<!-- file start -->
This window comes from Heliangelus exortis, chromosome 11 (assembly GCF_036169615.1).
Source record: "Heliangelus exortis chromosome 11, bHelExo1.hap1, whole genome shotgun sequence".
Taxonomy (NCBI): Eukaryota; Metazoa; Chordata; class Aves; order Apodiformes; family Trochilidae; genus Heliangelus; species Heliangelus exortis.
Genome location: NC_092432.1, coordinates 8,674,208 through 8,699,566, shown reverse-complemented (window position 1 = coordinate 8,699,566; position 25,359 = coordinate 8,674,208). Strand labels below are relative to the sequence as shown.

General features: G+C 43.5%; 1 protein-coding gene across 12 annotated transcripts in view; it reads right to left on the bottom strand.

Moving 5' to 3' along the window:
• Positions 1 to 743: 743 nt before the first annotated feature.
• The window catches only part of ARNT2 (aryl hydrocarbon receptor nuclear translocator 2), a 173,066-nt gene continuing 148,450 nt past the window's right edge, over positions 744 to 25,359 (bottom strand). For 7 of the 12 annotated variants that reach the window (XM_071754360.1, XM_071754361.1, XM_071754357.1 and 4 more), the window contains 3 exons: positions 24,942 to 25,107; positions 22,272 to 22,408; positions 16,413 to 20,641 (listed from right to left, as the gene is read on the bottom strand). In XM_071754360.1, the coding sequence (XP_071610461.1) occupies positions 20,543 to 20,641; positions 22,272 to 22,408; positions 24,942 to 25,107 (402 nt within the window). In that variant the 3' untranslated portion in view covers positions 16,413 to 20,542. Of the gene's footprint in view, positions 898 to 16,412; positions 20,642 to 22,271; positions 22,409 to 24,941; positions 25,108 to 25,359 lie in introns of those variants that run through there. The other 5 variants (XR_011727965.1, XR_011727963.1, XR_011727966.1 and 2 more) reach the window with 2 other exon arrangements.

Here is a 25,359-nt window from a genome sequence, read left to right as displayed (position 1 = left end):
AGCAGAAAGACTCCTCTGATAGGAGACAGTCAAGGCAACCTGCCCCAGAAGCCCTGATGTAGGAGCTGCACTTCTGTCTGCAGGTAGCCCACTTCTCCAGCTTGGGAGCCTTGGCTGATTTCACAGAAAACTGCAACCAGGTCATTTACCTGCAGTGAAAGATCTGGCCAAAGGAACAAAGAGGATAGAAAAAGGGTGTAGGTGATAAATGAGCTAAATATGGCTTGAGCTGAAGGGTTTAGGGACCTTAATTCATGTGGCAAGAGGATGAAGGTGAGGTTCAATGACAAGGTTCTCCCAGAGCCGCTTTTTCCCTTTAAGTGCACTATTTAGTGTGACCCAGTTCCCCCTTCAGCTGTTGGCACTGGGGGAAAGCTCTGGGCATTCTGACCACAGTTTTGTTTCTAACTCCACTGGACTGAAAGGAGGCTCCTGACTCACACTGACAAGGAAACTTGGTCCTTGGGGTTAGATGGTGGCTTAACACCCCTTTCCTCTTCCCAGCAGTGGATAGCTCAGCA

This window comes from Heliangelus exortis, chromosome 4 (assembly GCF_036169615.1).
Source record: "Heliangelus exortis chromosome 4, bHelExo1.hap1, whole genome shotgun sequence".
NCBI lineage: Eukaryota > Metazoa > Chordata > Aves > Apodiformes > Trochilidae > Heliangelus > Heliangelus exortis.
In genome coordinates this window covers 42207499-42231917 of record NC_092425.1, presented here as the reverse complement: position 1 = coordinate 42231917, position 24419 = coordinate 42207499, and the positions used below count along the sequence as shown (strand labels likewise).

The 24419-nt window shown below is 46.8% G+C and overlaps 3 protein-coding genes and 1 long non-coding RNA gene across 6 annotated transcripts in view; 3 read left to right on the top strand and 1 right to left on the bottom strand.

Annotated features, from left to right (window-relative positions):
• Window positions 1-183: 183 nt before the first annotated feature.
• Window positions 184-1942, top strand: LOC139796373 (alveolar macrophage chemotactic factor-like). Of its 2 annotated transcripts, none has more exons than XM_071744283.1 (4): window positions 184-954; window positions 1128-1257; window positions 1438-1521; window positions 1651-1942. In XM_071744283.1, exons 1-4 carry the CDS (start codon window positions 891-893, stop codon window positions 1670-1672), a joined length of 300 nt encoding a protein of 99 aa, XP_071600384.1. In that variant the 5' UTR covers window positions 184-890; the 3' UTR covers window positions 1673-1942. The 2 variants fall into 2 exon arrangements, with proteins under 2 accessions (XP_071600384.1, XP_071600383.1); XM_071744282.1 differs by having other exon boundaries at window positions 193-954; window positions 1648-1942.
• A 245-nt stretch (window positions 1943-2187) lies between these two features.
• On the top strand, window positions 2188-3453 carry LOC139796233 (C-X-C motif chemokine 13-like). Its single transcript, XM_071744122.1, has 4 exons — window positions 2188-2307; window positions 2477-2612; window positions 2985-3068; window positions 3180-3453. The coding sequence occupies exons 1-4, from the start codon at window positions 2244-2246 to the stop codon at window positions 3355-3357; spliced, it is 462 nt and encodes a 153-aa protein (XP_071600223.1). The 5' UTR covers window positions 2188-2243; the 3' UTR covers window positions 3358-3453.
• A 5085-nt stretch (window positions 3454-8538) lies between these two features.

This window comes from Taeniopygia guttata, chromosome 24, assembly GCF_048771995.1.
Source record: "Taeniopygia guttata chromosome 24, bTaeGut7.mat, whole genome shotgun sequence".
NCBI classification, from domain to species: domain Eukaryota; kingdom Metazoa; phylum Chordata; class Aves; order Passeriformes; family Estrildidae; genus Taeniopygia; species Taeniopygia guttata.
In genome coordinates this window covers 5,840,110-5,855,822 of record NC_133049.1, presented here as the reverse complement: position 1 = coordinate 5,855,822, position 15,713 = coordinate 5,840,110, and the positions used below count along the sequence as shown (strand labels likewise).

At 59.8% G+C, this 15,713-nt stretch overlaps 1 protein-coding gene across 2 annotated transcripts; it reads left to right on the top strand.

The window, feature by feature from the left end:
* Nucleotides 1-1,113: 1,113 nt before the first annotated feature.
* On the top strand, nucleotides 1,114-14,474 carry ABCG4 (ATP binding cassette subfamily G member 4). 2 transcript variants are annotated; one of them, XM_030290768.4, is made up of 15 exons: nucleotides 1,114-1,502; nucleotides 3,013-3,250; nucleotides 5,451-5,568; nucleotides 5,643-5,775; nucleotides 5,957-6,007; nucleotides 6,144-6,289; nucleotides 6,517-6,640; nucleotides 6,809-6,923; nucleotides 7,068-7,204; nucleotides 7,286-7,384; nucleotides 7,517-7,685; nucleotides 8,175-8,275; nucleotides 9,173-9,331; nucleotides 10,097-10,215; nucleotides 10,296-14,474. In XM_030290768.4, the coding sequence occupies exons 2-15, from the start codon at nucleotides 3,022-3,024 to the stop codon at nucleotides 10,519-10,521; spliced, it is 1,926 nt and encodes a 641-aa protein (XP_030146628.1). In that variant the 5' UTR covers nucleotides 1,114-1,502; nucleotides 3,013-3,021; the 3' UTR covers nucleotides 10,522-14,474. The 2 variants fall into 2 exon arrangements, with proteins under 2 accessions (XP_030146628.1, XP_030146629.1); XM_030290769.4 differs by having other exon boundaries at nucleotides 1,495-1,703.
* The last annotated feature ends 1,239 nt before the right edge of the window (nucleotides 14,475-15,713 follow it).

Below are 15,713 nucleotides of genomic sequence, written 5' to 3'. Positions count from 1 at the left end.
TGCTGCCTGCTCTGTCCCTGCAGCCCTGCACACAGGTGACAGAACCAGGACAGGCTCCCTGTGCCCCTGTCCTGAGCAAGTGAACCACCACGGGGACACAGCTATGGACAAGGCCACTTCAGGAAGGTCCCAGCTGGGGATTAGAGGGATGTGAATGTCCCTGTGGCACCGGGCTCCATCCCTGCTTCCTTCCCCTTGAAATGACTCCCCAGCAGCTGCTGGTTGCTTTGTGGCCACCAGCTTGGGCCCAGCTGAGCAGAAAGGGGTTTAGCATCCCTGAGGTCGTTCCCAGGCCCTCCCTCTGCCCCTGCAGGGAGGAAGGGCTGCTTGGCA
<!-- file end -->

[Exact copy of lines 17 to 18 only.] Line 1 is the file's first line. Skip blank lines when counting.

• Window positions 1-183: 183 nt before the first annotated feature.
• Window positions 184-1942, top strand: LOC139796373 (alveolar macrophage chemotactic factor-like). Of its 2 annotated transcripts, none has more exons than XM_071744283.1 (4): window positions 184-954; window positions 1128-1257; window positions 1438-1521; window positions 1651-1942. In XM_071744283.1, exons 1-4 carry the CDS (start codon window positions 891-893, stop codon window positions 1670-1672), a joined length of 300 nt encoding a protein of 99 aa, XP_071600384.1. In that variant the 5' UTR covers window positions 184-890; the 3' UTR covers window positions 1673-1942. The 2 variants fall into 2 exon arrangements, with proteins under 2 accessions (XP_071600384.1, XP_071600383.1); XM_071744282.1 differs by having other exon boundaries at window positions 193-954; window positions 1648-1942.